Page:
Mindful photography (sometimes called contemplative photography, or slow photography) is the opposite of mainstream competitive photography. There's no aggression, no oneupmanship, no discussion about kit, no condescension, and most of all, no rush.
It is a practice of photography where the camera becomes an extension of your mind, you don't have to stop and think and worry and analyse - you let your subconscious take over for once, and let it do its thing.
It's not for everyone. You might only get one photograph that you like. You might not get any. But you won't care - because you went out with your camera for the process and the journey, not for the end result.
Here are a few ways to start practising mindful photography:
1. Be present
Don't focus on the shot you just took, or the one you might take if only the sun would drop behind the tree. Be aware of the moment you are in and respectfully give it your full attention.
2. Use your phone
Leave the big camera at home for a day. If the analytical side of your brain is doing all the talking - "What aperture should I use?", "Did I remember to change my ISO?" - then the subconscious, creative side doesn't get a look-in. Use a simple camera with no options and enjoy the freedom you get to concentrate on just what you can see in the frame.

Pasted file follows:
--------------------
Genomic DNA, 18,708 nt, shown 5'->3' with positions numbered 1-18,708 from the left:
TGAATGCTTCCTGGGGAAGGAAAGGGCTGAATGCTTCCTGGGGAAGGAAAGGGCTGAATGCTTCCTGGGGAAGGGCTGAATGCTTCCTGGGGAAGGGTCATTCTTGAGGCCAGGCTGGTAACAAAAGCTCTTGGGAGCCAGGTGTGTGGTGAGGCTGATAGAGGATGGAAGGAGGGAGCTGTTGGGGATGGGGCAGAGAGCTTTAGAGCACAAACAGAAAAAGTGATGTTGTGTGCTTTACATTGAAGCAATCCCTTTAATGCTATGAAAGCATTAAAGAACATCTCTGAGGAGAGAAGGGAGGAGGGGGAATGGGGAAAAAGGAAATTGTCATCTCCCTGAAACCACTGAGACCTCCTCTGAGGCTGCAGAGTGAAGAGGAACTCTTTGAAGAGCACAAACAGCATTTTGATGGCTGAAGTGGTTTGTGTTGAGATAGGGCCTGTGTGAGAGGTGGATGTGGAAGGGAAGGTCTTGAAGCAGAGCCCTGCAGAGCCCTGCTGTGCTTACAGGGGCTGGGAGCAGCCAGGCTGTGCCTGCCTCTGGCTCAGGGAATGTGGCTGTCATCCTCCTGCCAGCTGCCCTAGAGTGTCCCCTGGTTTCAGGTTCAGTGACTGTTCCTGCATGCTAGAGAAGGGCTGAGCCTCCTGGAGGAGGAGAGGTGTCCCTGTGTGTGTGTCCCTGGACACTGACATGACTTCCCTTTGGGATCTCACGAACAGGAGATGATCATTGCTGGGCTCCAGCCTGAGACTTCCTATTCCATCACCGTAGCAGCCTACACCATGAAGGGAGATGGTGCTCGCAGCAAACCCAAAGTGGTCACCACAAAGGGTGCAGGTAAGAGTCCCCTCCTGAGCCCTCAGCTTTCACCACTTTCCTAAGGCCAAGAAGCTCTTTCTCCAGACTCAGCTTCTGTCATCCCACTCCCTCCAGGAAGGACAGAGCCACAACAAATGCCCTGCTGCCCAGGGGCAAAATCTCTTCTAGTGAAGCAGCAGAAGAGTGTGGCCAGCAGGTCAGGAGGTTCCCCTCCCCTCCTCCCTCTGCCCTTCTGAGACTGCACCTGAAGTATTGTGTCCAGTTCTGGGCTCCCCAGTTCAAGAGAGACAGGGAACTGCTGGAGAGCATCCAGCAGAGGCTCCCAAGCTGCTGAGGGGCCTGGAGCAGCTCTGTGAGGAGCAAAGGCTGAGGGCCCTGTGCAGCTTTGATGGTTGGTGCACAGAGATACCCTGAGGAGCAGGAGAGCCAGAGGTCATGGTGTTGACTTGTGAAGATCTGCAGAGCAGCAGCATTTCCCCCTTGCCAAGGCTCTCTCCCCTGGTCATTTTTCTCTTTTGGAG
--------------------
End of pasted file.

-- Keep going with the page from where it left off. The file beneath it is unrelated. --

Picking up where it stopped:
3. Shoot what you love
It's more fun when it's actually fun. Mindful photography shouldn't be a chore, something you have to force yourself to do. So go out and take photos of someone you love, or of a place you love, or in a style you love.
4. See - don't just look
You can't rush this one. Take some time to stay in once place, with no distractions. No checking Instagram, no thinking about what time it is and where you need to be next. No planning a holiday or worrying about the laundry. Get comfortable and be in one place for as long as you can be. Take photographs only when you're ready. "The camera is an instrument that teaches people how to see without a camera." - Dorothea Lange.
5. Don't judge
Spend a day not judging anyone or anything. No criticism, no gossip, no snide remarks, no negative comments about anyone else at all. If you can do a day, you can do 21 days. If you can do 21 days it will become a habit and your own creativity will flourish in the space your old negativity has left behind.
I'm launching an online mindful photography course later this year. It will be a series of ideas and exercises to work through, to build your mindful photography practise in a practical way. To be first to hear when registration opens, join the waiting list here: